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The M.E. Christianity unit welcomes proposals on the following topics from all academic fields of study (sociology, psychology, history, literary theory, ritual studies, etc.) as they are applied to Middle Eastern Christians in any of their communities throughout history, whether in their native lands, or as immigrants throughout the world.

Successful proposals must present a clear thesis, explain the theoretical and methodological approaches of the research, and identify a specific body of evidence that the research will interpret. The Middle Eastern Christianity Unit encourages and promotes the inclusion of all scholarly voices, and invites proposals from scholars of all ethnic/national backgrounds, genders, professional ranks, disciplinary perspectives, and life circumstances.

Middle Eastern Christianity, Poverty, and Inequality
The Middle Eastern Christianity unit is soliciting papers addressing the 2021 AAR annual meeting theme “Religion, Poverty, and Inequality: Contemplating our Collective Futures.” We welcome papers on any period of history that examine how marginalized individuals or groups have collaborated in response to situations of poverty or inequality. Papers addressing grassroots forms of intra-Christian or interreligious collaboration (such as social protests, women’s movements, liberationist movements, or youth partnerships) are particularly welcome.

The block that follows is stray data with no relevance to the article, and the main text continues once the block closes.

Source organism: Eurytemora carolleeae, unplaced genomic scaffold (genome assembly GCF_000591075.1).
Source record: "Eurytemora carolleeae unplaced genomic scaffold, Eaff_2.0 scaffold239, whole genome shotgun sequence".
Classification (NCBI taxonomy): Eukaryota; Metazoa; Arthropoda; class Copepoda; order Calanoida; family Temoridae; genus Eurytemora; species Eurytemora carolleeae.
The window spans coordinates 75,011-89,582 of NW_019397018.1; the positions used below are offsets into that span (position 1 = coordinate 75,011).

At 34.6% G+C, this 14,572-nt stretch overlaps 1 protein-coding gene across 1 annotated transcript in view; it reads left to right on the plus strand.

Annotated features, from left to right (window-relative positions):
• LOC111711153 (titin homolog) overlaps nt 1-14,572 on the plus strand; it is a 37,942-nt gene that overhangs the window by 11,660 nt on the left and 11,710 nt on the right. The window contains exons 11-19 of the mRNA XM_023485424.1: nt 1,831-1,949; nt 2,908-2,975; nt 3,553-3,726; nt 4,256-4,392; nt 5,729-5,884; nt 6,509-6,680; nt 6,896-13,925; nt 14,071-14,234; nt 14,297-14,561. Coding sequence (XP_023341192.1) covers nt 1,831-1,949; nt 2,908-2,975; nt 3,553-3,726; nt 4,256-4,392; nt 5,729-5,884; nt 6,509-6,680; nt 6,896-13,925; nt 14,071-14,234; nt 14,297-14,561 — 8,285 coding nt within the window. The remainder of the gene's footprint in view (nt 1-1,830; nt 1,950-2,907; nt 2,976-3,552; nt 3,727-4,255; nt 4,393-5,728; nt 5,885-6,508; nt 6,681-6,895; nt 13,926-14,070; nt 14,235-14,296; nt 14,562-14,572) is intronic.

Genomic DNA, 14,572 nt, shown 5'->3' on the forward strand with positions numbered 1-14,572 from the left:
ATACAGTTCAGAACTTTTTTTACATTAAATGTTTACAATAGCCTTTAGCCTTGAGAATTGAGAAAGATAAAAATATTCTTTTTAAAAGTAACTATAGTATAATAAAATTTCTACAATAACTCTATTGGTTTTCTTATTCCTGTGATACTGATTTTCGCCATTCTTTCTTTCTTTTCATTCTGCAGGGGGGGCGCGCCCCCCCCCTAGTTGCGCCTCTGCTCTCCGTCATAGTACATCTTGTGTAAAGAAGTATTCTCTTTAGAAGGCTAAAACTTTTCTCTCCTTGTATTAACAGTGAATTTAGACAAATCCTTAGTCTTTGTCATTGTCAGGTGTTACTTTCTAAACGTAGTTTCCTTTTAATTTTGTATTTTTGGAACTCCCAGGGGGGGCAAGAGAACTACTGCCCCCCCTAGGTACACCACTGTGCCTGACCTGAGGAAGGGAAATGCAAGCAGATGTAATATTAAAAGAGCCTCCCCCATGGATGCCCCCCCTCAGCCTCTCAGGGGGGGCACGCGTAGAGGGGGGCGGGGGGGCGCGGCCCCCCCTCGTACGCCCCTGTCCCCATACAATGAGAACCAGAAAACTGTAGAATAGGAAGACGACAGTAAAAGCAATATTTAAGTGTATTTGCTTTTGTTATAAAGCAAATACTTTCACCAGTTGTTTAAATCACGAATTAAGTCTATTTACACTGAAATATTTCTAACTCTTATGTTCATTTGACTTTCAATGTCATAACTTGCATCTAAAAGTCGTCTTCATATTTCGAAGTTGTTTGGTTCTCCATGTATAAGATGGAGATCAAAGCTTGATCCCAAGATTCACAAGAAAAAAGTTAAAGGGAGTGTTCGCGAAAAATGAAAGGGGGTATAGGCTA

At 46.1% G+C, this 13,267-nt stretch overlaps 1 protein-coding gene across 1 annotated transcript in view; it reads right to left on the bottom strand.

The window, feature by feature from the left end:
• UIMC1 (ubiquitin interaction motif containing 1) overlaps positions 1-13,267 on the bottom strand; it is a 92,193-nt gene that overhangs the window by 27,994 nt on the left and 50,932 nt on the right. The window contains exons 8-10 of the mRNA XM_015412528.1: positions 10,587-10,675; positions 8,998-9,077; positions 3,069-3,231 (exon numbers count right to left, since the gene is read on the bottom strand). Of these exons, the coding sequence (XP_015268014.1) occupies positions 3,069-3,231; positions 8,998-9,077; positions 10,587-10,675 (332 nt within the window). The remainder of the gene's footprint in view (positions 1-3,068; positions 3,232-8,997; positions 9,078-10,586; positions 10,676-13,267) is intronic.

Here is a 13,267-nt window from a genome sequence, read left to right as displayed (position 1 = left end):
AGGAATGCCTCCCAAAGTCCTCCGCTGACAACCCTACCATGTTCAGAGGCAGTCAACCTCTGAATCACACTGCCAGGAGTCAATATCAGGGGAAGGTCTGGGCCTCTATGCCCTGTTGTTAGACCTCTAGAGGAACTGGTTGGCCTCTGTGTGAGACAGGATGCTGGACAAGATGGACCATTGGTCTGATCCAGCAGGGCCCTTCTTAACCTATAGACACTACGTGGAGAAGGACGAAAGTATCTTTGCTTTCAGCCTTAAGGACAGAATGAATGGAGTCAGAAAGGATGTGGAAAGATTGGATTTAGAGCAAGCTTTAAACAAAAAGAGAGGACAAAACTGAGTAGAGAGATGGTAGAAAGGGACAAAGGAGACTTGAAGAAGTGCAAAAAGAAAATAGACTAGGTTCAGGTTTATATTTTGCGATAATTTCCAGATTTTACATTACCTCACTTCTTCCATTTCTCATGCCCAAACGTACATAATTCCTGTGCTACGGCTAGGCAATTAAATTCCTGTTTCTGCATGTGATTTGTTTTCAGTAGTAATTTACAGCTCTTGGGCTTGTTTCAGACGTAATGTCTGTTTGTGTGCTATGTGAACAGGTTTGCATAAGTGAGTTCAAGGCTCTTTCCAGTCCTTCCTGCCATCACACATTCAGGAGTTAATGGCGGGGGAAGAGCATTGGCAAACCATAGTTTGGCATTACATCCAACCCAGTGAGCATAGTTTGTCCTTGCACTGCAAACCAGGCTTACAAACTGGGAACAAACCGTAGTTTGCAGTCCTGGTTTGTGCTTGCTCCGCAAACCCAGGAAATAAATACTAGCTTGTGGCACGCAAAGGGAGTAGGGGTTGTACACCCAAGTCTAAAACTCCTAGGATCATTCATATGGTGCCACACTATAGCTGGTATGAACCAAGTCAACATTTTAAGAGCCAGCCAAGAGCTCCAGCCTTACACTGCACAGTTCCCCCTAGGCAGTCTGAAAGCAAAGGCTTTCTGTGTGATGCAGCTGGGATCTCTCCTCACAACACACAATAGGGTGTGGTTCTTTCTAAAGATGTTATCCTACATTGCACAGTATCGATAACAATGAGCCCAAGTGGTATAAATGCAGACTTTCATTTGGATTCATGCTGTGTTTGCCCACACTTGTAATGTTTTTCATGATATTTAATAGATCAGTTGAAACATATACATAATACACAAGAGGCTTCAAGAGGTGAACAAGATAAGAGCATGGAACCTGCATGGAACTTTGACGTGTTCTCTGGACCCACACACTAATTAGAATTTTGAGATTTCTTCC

Middle Eastern Christianity and Pluralism
The Middle Eastern Christianity unit invites paper proposals addressing the topic of pluralism as it relates to Middle Eastern Christians. The topic is broadly conceived to include different aspects of and approaches to pluralism in intercommunal, interreligious, legal, political, and/or socio-cultural contexts.

Borders, Boundaries, and Borderlands in Middle Eastern Christianity (co-sponsored)
The Middle Eastern Christianity unit, in collaboration with the Anthropology of Religion Unit, is soliciting papers addressing the theme of borders, boundaries, and borderlands. Papers should consider contestations of space and religiosity related to the nation-state or other spaces variously conceived, including the creation or contestation of sacred space in diaspora settings and the use of religious art and music to mark communal boundaries. Priority will be given to papers addressing this theme from an anthropological perspective.

Mission Statement:

This Unit is devoted to the study of developments within Coptic, Armenian, Chaldean/Assyrian, Syrian, Maronite, and other relevant communities living inside the Middle East or in lands of immigration. The Unit promotes scholarship on themes from the early Christian period to the present, encompassing various approaches and subjects. Its aim is to establish an interdisciplinary platform for fostering scholarly approaches to Middle Eastern Christianity, and to provide opportunities for scholars to discuss their work in relation to the overall field of the study of religion.

Method of Submission:




Mourad Takawi, mtakawi@gmail.com

Deanna Womack, deanna.f.womack@emory.edu


Steering Committee:

David Bertaina, dbertain@hotmail.com

Amy Fallas, amyfallas@ucsb.edu

Candace Lukasik, cblukasik@berkeley.edu 

Caleb McCarthy, calebdm@gmail.com

Monica Mitri, mitri.monica@gmail.com

Mark Swanson, mswanson@lstc.edu


Session Allotment: Tier 1 – Two 90-minute sessions

Next Review: 2025